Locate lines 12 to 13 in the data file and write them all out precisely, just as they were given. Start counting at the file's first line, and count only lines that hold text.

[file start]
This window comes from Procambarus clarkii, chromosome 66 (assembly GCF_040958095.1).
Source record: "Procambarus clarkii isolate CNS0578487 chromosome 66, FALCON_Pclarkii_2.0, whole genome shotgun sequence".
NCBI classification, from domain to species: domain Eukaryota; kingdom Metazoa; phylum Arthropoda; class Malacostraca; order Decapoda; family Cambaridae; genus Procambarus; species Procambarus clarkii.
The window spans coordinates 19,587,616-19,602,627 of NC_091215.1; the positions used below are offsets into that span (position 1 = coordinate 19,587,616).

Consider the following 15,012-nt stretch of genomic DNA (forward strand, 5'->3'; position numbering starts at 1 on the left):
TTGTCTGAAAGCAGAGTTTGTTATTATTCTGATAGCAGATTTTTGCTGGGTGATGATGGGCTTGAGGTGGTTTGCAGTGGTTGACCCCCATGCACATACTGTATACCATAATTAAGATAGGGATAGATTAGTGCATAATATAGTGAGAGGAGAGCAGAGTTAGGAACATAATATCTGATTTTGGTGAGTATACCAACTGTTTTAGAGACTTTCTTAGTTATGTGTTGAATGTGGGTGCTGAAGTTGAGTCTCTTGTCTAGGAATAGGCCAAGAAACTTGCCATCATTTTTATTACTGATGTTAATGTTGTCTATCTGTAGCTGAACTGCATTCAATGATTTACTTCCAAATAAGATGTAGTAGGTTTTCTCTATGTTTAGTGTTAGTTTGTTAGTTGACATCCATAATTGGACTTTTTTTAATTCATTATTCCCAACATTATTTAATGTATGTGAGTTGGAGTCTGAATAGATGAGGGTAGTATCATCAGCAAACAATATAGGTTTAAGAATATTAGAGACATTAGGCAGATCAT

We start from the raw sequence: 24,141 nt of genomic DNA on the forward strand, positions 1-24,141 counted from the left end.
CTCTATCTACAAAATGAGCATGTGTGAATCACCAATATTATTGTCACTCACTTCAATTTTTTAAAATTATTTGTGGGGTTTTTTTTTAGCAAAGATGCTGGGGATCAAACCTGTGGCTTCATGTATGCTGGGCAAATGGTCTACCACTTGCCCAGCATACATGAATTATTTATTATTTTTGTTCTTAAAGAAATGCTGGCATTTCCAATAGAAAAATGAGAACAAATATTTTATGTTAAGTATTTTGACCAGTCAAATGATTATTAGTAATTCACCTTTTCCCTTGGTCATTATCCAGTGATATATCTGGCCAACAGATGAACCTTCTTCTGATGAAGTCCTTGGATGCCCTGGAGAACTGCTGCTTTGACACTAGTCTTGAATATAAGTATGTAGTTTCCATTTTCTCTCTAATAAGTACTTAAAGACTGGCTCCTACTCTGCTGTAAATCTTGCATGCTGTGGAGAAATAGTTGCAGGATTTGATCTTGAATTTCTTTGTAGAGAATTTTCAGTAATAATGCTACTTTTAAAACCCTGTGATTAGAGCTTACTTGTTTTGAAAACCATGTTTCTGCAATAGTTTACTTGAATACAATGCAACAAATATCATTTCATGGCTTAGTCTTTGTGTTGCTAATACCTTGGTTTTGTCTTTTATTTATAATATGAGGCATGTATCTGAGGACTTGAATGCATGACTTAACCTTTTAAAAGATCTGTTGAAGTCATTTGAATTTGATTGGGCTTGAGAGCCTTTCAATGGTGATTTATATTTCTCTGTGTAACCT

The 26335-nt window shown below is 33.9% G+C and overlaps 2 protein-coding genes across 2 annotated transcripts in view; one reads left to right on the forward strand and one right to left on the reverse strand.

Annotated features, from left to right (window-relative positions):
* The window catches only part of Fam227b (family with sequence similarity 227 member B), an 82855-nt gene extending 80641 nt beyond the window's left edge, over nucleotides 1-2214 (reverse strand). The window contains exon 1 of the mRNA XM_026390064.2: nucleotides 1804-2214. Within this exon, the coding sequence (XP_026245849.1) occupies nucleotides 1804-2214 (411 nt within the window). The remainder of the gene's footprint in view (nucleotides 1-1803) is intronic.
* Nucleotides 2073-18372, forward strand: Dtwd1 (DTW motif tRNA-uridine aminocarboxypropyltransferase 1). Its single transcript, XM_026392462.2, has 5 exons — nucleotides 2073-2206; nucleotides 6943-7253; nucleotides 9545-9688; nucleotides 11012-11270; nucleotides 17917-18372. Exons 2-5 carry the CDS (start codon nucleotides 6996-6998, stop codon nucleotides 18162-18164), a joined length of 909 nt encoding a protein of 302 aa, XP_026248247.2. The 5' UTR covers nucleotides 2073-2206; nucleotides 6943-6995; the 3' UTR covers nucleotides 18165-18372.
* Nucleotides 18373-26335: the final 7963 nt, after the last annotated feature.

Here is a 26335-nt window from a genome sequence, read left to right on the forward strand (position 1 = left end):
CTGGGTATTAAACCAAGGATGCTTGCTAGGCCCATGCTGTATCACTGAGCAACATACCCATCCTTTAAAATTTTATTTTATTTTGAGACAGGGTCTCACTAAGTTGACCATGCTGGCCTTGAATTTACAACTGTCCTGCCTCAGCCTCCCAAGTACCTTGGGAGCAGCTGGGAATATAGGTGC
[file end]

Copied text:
* Nucleotides 2073-18372, forward strand: Dtwd1 (DTW motif tRNA-uridine aminocarboxypropyltransferase 1). Its single transcript, XM_026392462.2, has 5 exons — nucleotides 2073-2206; nucleotides 6943-7253; nucleotides 9545-9688; nucleotides 11012-11270; nucleotides 17917-18372. Exons 2-5 carry the CDS (start codon nucleotides 6996-6998, stop codon nucleotides 18162-18164), a joined length of 909 nt encoding a protein of 302 aa, XP_026248247.2. The 5' UTR covers nucleotides 2073-2206; nucleotides 6943-6995; the 3' UTR covers nucleotides 18165-18372.
* Nucleotides 18373-26335: the final 7963 nt, after the last annotated feature.